Man Convicted of Igniting Colo. Wildfire Files Suit

LOVELAND, Colo. -- The homeowner convicted of burning of yard debris that ignited a 750-acre wildfire near Loveland has filed notice of intent to sue fire agencies that fought the Reservoir Road Fire. The Sept. 12 wildfire...


LOVELAND, Colo. --

The homeowner convicted of burning of yard debris that ignited a 750-acre wildfire near Loveland has filed notice of intent to sue fire agencies that fought the Reservoir Road Fire.

The Sept. 12 wildfire that started in Joel Ledermann's yard raced across the foothills west of Loveland, burning two homes, several outbuildings and vehicles. The cost of fighting the fire was nearly $3 million.

Ledermann pleaded guilty to misdemeanor arson in December and avoided jail time. He was sentenced to three years of unsupervised probation and 450 hours of community service.

Ledermann's attorney, Bradley Ross-Shannon, said his law firm filed the claims against the fire agencies as a legal precaution, because his client is already being sued for negligence by a couple who lost their home in the fire. The attorney said he expects Ledermann will face more lawsuits, because insurance companies have paid on several fire claims.

The defense lawyer said he would examine fire agencies' "response time and the initial strategy in fighting the fire."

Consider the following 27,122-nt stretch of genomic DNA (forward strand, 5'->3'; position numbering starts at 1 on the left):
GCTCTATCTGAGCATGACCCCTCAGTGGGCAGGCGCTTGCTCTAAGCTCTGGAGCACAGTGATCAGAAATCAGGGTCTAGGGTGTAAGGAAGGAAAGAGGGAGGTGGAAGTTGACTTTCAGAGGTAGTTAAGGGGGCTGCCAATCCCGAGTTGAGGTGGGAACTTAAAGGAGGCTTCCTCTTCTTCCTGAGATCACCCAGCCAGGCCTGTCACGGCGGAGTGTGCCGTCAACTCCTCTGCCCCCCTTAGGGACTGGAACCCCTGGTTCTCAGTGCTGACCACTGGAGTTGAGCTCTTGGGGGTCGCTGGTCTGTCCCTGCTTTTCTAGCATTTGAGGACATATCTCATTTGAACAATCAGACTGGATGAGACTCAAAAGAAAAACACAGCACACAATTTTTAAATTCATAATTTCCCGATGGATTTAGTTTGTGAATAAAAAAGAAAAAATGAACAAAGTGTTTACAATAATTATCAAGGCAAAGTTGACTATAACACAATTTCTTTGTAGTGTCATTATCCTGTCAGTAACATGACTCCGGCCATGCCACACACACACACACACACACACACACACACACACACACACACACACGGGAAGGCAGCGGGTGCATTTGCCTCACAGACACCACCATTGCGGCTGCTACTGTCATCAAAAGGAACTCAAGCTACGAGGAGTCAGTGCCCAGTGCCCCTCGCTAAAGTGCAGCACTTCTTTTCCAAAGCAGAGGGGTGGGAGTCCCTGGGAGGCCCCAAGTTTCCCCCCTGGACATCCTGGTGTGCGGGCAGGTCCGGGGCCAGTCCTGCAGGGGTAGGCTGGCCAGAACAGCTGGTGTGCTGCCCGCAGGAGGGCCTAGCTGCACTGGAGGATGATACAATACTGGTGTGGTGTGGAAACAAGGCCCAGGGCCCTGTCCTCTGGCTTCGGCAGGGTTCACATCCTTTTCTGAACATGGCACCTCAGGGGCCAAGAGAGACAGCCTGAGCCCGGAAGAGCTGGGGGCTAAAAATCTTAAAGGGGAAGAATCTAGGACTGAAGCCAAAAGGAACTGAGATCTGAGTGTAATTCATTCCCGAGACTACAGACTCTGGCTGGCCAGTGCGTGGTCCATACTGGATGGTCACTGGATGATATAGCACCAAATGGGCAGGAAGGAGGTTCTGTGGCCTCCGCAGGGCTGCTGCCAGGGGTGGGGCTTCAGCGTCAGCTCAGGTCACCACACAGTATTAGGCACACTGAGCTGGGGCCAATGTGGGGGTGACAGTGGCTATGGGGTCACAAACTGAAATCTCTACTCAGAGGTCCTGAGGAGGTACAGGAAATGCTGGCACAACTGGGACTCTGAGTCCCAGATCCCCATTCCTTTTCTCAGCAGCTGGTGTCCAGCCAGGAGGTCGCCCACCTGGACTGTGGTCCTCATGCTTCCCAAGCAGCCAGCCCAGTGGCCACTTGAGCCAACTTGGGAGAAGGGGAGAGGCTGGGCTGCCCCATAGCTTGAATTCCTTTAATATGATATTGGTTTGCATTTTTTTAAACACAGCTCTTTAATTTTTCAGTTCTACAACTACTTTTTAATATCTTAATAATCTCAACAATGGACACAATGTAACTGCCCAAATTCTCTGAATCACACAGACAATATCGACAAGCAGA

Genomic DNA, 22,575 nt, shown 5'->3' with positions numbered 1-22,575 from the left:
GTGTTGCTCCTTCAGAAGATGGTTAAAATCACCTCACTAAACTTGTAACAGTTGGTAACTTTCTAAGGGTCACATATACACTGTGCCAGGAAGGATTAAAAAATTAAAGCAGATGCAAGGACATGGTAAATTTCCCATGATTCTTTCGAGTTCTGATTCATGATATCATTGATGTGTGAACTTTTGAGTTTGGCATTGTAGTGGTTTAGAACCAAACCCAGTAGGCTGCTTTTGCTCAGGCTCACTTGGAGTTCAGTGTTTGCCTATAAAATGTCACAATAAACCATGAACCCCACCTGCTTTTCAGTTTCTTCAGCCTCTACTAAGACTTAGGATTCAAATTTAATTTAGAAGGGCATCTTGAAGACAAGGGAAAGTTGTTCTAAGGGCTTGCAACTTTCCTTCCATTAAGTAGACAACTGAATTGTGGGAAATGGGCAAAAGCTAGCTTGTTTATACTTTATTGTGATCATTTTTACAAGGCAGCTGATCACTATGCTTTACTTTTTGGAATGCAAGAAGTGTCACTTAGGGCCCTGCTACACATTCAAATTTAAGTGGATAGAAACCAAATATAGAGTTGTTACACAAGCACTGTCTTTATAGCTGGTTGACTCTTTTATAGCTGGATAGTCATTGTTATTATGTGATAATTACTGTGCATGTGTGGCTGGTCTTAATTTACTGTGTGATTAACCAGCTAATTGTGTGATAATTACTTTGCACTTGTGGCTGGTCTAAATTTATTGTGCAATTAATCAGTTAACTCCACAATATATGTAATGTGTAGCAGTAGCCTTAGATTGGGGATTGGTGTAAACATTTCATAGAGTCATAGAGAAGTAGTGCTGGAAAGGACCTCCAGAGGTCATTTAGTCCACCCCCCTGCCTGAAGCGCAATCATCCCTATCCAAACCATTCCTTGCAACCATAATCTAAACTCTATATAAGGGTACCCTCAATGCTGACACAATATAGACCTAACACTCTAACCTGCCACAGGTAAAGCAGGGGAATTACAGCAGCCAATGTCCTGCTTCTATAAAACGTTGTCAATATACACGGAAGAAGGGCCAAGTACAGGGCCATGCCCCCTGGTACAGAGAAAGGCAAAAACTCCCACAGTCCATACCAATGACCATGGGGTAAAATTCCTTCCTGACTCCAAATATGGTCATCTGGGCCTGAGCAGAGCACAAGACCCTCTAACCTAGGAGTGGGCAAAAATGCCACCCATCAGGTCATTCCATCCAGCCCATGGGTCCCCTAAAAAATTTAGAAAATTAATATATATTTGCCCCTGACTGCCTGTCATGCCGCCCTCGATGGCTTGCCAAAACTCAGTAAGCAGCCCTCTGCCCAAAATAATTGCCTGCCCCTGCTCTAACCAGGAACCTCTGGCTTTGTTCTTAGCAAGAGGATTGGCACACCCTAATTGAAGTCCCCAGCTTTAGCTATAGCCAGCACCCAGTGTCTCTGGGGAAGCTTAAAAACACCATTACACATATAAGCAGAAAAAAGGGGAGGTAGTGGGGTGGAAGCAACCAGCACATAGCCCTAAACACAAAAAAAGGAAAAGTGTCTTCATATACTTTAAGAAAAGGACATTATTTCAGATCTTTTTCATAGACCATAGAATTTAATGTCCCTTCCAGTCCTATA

If attorneys could make the case that firefighters mishandled the wildfire battle, allowing it to spread and damage property, it could diminish Ledermann's legal liability.

The defense attorney said he faced a legal deadline to file the notice of intent to sue, or lose the right to question fire agencies' handling of the fire fighting. Filing an intent to sue claim against a government agency is required before a lawsuit can be filed.

"We really dont expect it to go anywhere," Ross-Shannon said. "But we want to make sure that we preserve the right to look into and analyze the (fire agencies') response to make sure it was appropriate."

Loveland Fire Department spokesman Battalion Chief Tim Smith said he did not know if his agency had been served with the legal claims as of Tuesday afternoon.

The Loveland Fire Department was the lead agency in the wildfire battle that involved at least 25 public safety agencies.

Prosecutors have been awaiting resolution of the neighbors' civil lawsuit against Ledermann before pursuing criminal restitution from the man, said Linda Jensen, spokeswoman for the Larimer County District Attorney's Office.

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